What was the print media's loss became the broadcast media's gain. It was the broadcast media that experienced unprecedented growth in the post-Marcos era. In 1997, figures suggest that there were 3.7 million television households in the Philippines. (The World Fact book on the Philippines) Today, some studies suggest that that the figure has almost doubled. (Sun Cable Website) In fact, more and more households get their information from television than any other media in the Philippines.

It was ABS-CBN that benefited most from this explosion in the broadcast sector. The Lopez family, one of the wealthiest and most politically influential families in the country, owns the broadcast network. A member of the clan was vice president to Marcos. When he declared martial law, Marcos ordered all newspapers and radio stations closed, including ABS-CBN whose facilities were taken over by the government and used for the government station.

In 1972, most of the Lopezes, political opponents of then President Marcos, fled to the United States and became exiles, along with the family of Corazon Aquino. When Cory Aquino became president in 1986, one of her first acts was to return ABS-CBN to the Lopezes and jumpstart the resurgence of what was the Philippines largest network.

Today, ABS-CBN has regained its dominance over the country's broadcast industry. Among the six free TV stations in the country, it is ABS-CBN that has virtually captured the Filipino peoples attention and held it in its grip. The network reaches 95% of all television-owning households in the Philippines, broadcasting 20 hours a day. ABS-CBN also owns and operates 26 television-broadcasting stations and 10 affiliate stations throughout the country, giving what it claims is the broadest signal of any network in the Philippines. On radio, ABS-CBN has 17 stations and six affiliates. Corporate Profile, ABS-CBN website, ABS-CBN's subsidiaries include a movie company, a recording company and a UHF station.

Proof that Filipinos are watching ABS-CBN is the steady rise in its revenues which come most from advertising and far outpace those of its rivals. In a span of four years, ABS-CBN's net revenues almost tripled, from P2.5 billion in 1994 to P6.4 billion in 1998. ABS-CBN was earning by leaps and bounds even during the 1997 to 1998 economic crisis that hit Southeast Asia, when the network pushed through with its plans to expand in key cities in Mindanao. (1998 Corporate Highlights, ABS-CBN Website)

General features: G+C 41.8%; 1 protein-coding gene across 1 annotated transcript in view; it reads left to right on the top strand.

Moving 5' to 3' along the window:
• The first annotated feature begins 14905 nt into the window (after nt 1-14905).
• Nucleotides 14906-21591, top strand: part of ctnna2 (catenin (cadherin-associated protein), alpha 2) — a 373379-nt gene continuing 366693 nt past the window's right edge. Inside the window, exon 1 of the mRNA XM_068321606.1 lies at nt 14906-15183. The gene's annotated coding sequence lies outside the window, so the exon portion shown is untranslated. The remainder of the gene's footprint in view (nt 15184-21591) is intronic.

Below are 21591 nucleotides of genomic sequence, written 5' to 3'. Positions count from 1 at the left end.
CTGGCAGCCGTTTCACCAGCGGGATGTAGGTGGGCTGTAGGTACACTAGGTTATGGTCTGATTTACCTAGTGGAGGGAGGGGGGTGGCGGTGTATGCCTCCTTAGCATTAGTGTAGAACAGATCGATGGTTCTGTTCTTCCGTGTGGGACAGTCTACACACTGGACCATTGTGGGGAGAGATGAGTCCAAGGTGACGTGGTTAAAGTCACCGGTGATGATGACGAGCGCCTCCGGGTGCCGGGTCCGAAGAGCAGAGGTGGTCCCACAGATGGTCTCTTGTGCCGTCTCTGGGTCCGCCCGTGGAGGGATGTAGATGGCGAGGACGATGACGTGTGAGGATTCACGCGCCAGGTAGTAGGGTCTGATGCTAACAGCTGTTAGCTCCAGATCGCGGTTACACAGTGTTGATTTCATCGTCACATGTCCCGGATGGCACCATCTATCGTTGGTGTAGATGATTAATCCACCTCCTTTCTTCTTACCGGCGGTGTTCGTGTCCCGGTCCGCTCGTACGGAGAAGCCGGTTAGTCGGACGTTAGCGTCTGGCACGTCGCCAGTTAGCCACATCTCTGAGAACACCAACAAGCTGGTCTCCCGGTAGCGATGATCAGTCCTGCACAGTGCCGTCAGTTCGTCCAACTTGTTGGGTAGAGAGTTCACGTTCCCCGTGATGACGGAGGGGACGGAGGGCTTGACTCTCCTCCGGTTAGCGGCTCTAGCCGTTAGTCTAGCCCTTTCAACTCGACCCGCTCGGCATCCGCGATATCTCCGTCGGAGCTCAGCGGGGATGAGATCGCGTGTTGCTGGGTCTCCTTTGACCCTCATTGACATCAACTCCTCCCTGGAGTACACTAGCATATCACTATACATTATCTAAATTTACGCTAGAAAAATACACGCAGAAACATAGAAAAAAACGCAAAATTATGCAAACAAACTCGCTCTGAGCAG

If there is one media company in the Philippines that parallels the big media conglomerates of the West, it is ABS-CBN. For ABS-CBN is but the crown jewel in the Lopez empire that encompasses a variety of interests which include banking, telecommunications, information technology, infrastructure, real estate and construction, power and energy, and manufacturing.

ABS-CBN is part of the Lopez group of companies, an all-pervasive big-brother presence in everyday Philippine life. Indeed, for Filipinos there is no escaping the Lopez name when they take that drink of water or take a bath, use the phone, switch on the lights, surf the internet, watch TV, or take the expressway from Manila to the North. The Lopez Company owns the electric utility, the water utility, a phone company, a cable company, an Internet service provider, a publishing company, a power generating company, an infrastructure company, and lots more.

Nowadays, we are reminded of ABS-CBN, not only in the economic sphere. Indeed, some personalities in the ABS-CBN stable who have become household names through the years have used their popularity for political advancement. In 1998, the topnotch in the senate race was a female newscaster who anchored a late evening program from the same network, garnering 15 million votes or more than 50%. A close second to her was a lawyer who also had a public affairs program on ABS-CBN. Apparently emboldened by these victories, more of their kind is throwing their hats into the political arena.

It would not be difficult to explain why voters would be casting their lot with broadcast journalists, especially those from the most watched television station in the country. Part of televisions power is the sense of intimacy it fosters between viewers and broadcast journalist, seen almost night after night and, to borrow the phrase from the Robert Redford movie, up close and personal.